[INDIE ROCK] Deer or the Doe's debut album, Go to Sleep Quit Listening , is a tease. Recorded with engineer Skyler Norwood (who's worked with the likes of Talkdemonic and Horse Feathers), it's an arresting, six-track indie-rock escapade sliced with lo-fi twinkling pop. But despite all the restless riffs waiting to break out into spastic mayhem, it leads you to the brink only to make a conscious decision not to cross the line.
This restraint is new to frontman Aaron Miller, whose previous band, Curse of the Carousel Pony, found its voice in off-key punk erratics. Deer or the Doe, on the other hand, keeps us on edge, cutting climaxes short and taming instrumentals with a glossier finish under Miller's more subdued, sandpapery croon.
But despite its often frustrating stricture, Go to Sleep is a solid debut with definite repeat-button-ready songs—the aptly titled "Controlled Descent" in particular. The dance-driven duet takes on both quiet harmonies and strained yelling with marked precision. Laden with catchy choruses and an abundance of line repetition and rhyming, the songs are governed by a level-headedness that tightens their sound—but it also causes them to lose the energy that comes with unpredictability.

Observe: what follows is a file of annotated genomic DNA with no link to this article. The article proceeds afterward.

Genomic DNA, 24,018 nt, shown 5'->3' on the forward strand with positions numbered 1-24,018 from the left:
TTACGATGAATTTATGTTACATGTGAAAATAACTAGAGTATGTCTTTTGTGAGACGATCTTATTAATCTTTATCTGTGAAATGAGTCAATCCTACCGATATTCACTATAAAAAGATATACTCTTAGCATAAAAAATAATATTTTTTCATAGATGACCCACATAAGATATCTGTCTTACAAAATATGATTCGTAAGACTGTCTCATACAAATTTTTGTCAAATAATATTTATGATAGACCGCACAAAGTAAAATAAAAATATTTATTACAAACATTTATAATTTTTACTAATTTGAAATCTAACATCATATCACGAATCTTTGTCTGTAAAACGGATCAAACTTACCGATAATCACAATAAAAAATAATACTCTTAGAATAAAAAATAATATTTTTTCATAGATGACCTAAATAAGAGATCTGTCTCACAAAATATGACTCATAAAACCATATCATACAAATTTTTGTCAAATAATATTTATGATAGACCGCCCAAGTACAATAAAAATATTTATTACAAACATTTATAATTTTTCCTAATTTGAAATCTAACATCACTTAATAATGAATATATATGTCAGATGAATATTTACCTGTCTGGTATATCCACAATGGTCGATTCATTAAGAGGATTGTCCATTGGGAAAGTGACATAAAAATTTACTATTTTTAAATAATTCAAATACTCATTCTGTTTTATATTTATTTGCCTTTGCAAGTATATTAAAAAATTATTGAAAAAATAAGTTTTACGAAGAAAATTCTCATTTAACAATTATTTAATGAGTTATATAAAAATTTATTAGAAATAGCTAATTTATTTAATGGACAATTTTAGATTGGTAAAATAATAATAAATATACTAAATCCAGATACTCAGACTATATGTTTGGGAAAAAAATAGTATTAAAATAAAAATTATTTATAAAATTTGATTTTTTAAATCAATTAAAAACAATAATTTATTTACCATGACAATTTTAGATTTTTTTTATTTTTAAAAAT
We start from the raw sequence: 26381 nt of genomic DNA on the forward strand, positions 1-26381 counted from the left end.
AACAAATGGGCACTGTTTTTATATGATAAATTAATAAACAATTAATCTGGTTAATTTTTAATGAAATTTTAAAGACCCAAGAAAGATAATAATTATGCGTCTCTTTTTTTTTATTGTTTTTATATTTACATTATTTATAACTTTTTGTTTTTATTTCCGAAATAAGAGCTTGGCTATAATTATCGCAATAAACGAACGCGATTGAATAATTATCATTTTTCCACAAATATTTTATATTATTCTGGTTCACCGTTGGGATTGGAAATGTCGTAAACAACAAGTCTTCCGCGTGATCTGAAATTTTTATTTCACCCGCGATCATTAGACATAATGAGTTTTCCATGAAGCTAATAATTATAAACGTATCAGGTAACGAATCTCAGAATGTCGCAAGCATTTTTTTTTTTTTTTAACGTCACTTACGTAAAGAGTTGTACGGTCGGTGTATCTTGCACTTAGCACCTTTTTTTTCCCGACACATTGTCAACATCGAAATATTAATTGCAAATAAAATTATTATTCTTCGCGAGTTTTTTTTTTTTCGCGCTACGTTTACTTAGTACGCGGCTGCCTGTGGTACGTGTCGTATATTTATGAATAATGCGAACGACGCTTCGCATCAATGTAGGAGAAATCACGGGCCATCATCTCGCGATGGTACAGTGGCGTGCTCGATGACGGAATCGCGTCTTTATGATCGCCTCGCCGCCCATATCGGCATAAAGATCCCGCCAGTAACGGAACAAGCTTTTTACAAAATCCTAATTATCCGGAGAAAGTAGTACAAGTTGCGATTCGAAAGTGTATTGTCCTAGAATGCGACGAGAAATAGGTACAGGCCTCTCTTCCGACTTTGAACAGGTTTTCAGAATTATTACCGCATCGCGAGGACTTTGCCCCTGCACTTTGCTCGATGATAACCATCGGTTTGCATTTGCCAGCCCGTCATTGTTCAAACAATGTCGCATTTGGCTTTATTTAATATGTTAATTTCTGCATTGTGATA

Miller has set aside the past, though, leaving CotCP behind to peddle polishingly in-check vocals. Cassie Neth, however, picks up where Miller fades off. Adding vital texture and needed momentum with additional, dueling vocals and wavering, blissful keyboard, she's arguably the linchpin holding the whole project together. On "Start from the Start," for instance, the album really hits its stride thanks to Neth and Miller's coupling. The two confidently confront desperation, singing: "I'll dig two graves and lay in the third," perfectly accenting each other with cool composure and liberating strain, respectively. "This Bird Doesn't Make Sense" is similarly wrought with gorgeous noise and guitar distortion that allows the band to shed the coherence that keeps it uncomfortably tight.
Live, Deer or the Doe roars with a riotous glow that comes naturally. But even though the quartet soars in a stuffy, enclosed basement, its album needs just a little more room to breathe.
Go to Sleep Quit Listening